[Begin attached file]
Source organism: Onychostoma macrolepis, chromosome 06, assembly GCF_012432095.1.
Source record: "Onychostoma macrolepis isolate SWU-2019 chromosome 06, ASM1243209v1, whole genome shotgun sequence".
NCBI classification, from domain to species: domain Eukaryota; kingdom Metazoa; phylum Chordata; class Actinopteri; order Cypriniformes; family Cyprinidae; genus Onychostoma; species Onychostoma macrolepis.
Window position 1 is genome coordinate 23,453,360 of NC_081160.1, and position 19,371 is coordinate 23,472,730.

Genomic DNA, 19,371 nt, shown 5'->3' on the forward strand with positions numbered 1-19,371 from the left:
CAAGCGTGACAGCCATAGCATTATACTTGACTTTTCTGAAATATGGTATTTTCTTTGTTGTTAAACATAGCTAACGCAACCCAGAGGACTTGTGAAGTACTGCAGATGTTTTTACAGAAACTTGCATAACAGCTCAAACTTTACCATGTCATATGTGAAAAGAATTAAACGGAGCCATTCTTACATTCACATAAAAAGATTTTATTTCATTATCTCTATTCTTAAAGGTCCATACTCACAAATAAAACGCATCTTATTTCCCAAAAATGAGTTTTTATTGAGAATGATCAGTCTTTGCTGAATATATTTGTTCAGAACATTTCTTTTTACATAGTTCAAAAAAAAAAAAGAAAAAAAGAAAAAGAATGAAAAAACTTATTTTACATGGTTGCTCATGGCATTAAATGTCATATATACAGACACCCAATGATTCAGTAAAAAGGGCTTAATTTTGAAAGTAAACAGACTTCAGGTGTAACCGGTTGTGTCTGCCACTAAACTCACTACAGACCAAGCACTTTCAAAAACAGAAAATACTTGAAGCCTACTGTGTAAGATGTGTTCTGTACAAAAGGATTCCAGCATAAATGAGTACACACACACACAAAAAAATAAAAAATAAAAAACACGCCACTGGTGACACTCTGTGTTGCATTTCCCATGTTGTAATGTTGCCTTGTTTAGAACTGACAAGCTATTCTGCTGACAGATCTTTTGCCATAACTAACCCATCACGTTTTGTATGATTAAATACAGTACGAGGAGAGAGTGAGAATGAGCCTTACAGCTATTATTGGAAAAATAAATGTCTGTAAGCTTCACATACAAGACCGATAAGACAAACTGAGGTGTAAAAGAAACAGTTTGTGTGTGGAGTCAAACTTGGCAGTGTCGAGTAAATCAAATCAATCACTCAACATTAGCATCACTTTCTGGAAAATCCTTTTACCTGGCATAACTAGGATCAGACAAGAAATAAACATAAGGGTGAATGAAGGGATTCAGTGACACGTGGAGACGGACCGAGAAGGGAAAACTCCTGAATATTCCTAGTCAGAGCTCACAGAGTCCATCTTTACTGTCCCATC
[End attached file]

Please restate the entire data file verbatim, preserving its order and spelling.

Source organism: Onychostoma macrolepis, chromosome 06, assembly GCF_012432095.1.
Source record: "Onychostoma macrolepis isolate SWU-2019 chromosome 06, ASM1243209v1, whole genome shotgun sequence".
NCBI classification, from domain to species: domain Eukaryota; kingdom Metazoa; phylum Chordata; class Actinopteri; order Cypriniformes; family Cyprinidae; genus Onychostoma; species Onychostoma macrolepis.
Window position 1 is genome coordinate 23,453,360 of NC_081160.1, and position 19,371 is coordinate 23,472,730.

Genomic DNA, 19,371 nt, shown 5'->3' on the forward strand with positions numbered 1-19,371 from the left:
CAAGCGTGACAGCCATAGCATTATACTTGACTTTTCTGAAATATGGTATTTTCTTTGTTGTTAAACATAGCTAACGCAACCCAGAGGACTTGTGAAGTACTGCAGATGTTTTTACAGAAACTTGCATAACAGCTCAAACTTTACCATGTCATATGTGAAAAGAATTAAACGGAGCCATTCTTACATTCACATAAAAAGATTTTATTTCATTATCTCTATTCTTAAAGGTCCATACTCACAAATAAAACGCATCTTATTTCCCAAAAATGAGTTTTTATTGAGAATGATCAGTCTTTGCTGAATATATTTGTTCAGAACATTTCTTTTTACATAGTTCAAAAAAAAAAAAGAAAAAAAGAAAAAGAATGAAAAAACTTATTTTACATGGTTGCTCATGGCATTAAATGTCATATATACAGACACCCAATGATTCAGTAAAAAGGGCTTAATTTTGAAAGTAAACAGACTTCAGGTGTAACCGGTTGTGTCTGCCACTAAACTCACTACAGACCAAGCACTTTCAAAAACAGAAAATACTTGAAGCCTACTGTGTAAGATGTGTTCTGTACAAAAGGATTCCAGCATAAATGAGTACACACACACACAAAAAAATAAAAAATAAAAAACACGCCACTGGTGACACTCTGTGTTGCATTTCCCATGTTGTAATGTTGCCTTGTTTAGAACTGACAAGCTATTCTGCTGACAGATCTTTTGCCATAACTAACCCATCACGTTTTGTATGATTAAATACAGTACGAGGAGAGAGTGAGAATGAGCCTTACAGCTATTATTGGAAAAATAAATGTCTGTAAGCTTCACATACAAGACCGATAAGACAAACTGAGGTGTAAAAGAAACAGTTTGTGTGTGGAGTCAAACTTGGCAGTGTCGAGTAAATCAAATCAATCACTCAACATTAGCATCACTTTCTGGAAAATCCTTTTACCTGGCATAACTAGGATCAGACAAGAAATAAACATAAGGGTGAATGAAGGGATTCAGTGACACGTGGAGACGGACCGAGAAGGGAAAACTCCTGAATATTCCTAGTCAGAGCTCACAGAGTCCATCTTTACTGTCCCATC